Prince: Dirty Mind (1980)

The 204th best album ever made. Seriously.

Purchase this album: Amazon 

THE SCENE: No matter your opinion of Prince’s music, one has to admit that the composer of “Sexy MF”, “Sex Shooter”, “The Sex of It”, “Sexuality”, “Sexy Dancer”, “Lovesexy”, “Sex In the Summer”, and “Sex” is extremely focused. At least until his short-term memory kicks in. In the latest issue of New Yorker magazine he shockingly came out against gay marriage, in his own metaphorical way. He later claimed he was misquoted, but since he prevented the interview from being taped he’s culpable in his causing his own problem. (Does anyone else find it ironic that a man who’s spent most of his adult life in a recording studio refuses to let a journalist record his interviews? Maybe he just doesn’t like their choice of microphones.)

The larger oddity is that Prince, now a wealthy 50ish Jehovah’s Witness, has seemingly forgotten that he erected his career upon the bedrock of sexual freedom and gender equity, and how much more interesting he was back when he was a hungry 20-something ex-Seventh Day Adventist. And to that I present his perverted revolutionary classic Dirty Mind.

His previous album Prince went gold on the success of the R&B/disco single “I Wanna Be Your Lover”, but nothing about Dirty Mind said “smooth R&B lover man”. The bikini & trenchcoat cover alone telegraphs his colossal desire to share his severely naughty desires with anyone trapped by his gaze, and in a tight half-hour he lets his salacious psyche unravel.

Sonically as cold as a back-alley quickie, Dirty Mind reinvents funk for the punk age, from the low-fidelity sound that reveals its start as demo recordings to its James Brown-meets-The-Cars keyboard tones, all sour, piercing and aggressive. Here’s where he perfected his hedonist howl, his dry guitar tangs, and his obsession with messing with listeners’ heads.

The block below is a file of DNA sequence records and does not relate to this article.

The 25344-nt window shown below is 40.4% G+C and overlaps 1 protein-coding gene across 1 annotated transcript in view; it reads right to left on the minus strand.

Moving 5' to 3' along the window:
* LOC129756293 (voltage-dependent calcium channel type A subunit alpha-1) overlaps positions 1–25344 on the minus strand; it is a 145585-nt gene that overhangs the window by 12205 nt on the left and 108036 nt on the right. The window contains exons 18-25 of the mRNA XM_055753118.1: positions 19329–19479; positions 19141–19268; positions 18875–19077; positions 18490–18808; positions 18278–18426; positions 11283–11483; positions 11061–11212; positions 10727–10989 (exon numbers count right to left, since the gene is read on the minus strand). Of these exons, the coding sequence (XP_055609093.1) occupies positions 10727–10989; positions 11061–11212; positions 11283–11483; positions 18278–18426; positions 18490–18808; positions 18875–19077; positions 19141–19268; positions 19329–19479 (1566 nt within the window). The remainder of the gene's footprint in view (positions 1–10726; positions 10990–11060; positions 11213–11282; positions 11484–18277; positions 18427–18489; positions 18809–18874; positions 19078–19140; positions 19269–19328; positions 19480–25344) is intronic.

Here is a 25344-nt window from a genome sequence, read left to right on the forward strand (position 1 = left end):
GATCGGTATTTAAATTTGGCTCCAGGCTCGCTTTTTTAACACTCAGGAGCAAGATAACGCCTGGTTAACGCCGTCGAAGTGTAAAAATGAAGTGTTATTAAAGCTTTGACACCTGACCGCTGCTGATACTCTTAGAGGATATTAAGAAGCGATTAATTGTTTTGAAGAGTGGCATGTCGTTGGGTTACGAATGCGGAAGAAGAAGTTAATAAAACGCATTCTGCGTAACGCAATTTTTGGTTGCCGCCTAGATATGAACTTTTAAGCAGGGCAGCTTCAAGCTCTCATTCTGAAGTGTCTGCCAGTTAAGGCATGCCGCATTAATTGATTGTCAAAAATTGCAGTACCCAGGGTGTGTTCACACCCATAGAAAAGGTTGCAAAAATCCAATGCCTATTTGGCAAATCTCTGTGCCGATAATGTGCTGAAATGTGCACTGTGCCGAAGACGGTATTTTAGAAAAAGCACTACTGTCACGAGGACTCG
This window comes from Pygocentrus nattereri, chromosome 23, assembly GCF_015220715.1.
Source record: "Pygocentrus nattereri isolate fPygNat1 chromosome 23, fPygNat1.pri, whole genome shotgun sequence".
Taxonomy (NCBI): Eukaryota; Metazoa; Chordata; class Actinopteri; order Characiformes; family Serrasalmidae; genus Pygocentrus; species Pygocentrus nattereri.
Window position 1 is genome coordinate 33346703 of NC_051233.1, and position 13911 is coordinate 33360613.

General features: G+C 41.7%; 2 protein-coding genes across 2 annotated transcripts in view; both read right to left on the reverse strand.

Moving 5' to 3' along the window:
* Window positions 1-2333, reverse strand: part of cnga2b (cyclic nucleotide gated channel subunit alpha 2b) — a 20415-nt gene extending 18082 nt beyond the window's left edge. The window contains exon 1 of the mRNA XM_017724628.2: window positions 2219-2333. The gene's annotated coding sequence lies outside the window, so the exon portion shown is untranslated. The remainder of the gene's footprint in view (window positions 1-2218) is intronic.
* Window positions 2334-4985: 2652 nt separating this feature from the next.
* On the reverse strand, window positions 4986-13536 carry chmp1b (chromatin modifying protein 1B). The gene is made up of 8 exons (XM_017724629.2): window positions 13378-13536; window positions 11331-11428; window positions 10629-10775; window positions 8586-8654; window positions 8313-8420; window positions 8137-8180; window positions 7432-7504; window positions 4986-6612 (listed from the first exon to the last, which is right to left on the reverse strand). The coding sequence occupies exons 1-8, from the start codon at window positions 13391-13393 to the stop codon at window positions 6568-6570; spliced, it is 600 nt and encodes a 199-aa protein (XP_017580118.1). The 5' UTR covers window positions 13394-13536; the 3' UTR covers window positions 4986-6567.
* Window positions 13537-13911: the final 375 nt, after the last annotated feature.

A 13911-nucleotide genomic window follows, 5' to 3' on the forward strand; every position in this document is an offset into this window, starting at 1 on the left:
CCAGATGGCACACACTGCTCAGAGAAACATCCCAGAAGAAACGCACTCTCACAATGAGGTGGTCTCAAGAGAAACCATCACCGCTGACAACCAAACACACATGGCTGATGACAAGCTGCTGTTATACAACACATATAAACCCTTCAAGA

“Dirty Mind” is one extended come-on, where he offers you, the listener, money to let him “lay you down”. “Sister” makes the most of its rugged and raw 90 seconds by relaying his sexual awakening through sibling-on-sibling action.

My sister never made love to anyone else but me
She’s the reason for my, uh, sexuality
She showed me where it’s supposed to go
A blow job doesn’t mean blow
Incest is everything it’s said to be

“Uptown” is his fantasyland where one can live in harmony through libidinous experimentation, which includes this randy quatrain:

“What’s up little girl?”
“I ain’t got time to play.”
Baby didn’t say too much
She said, “Are you gay?”

And then there’s the oral control anthem “Head”, where the funk is so stanky it could disintegrate soap on contact. As subtle as pair of crotchless panties, Prince initiates a plan to divert a bride from her intended destination:

I remember when I met u, baby
U were on you’re way to be wed…
…But I’ve gotta have u, baby
I got to have u in my bed, and you said
“But I just a virgin and I’m on my way to be wed
But you’re such a hunk, So full of spunk,
I’ll give you head”
‘Til you’re burning up
‘Til you get enough
‘Til you’re love is red
Love it you ’til you’re dead

OK, perhaps Prince wasn’t big on traditional marriage either.